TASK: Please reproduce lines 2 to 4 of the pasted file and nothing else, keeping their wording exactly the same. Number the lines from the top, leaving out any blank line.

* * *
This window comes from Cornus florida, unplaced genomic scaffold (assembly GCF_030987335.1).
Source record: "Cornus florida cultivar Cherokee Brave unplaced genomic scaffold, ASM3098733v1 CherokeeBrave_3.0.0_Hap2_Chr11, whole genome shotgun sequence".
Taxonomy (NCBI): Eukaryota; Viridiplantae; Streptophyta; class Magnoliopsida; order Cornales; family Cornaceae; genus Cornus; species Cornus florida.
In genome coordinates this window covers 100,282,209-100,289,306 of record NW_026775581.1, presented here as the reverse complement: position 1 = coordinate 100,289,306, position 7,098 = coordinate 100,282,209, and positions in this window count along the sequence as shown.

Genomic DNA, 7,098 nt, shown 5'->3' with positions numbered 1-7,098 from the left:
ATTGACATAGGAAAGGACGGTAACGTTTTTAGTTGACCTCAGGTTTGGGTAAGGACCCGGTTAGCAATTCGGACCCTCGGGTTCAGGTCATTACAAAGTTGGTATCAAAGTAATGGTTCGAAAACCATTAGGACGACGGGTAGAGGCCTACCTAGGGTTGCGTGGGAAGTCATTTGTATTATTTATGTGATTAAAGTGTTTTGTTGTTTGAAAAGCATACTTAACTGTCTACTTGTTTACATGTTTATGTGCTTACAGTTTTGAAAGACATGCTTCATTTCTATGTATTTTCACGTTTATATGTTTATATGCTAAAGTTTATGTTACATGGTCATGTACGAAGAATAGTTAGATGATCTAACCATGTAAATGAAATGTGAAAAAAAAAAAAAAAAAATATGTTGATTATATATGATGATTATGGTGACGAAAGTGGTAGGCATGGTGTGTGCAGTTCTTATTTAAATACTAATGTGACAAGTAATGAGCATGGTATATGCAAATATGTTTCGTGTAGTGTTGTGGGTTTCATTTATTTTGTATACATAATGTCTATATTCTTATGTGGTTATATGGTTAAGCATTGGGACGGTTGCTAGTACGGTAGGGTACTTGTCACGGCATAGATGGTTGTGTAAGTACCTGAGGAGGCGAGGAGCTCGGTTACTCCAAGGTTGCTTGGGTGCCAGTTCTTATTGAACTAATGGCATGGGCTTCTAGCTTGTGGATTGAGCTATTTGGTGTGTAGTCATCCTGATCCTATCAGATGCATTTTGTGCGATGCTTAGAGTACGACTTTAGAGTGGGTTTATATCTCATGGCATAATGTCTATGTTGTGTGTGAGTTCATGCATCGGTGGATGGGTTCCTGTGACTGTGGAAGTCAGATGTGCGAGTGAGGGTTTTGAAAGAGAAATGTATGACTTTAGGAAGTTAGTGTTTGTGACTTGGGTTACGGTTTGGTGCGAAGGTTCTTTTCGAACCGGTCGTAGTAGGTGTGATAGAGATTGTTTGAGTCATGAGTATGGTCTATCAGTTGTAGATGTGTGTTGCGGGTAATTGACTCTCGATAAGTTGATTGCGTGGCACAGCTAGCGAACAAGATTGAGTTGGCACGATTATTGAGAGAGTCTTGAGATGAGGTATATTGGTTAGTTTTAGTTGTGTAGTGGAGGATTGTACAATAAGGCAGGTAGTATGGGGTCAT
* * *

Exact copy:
Source record: "Cornus florida cultivar Cherokee Brave unplaced genomic scaffold, ASM3098733v1 CherokeeBrave_3.0.0_Hap2_Chr11, whole genome shotgun sequence".
Taxonomy (NCBI): Eukaryota; Viridiplantae; Streptophyta; class Magnoliopsida; order Cornales; family Cornaceae; genus Cornus; species Cornus florida.
In genome coordinates this window covers 100,282,209-100,289,306 of record NW_026775581.1, presented here as the reverse complement: position 1 = coordinate 100,289,306, position 7,098 = coordinate 100,282,209, and positions in this window count along the sequence as shown.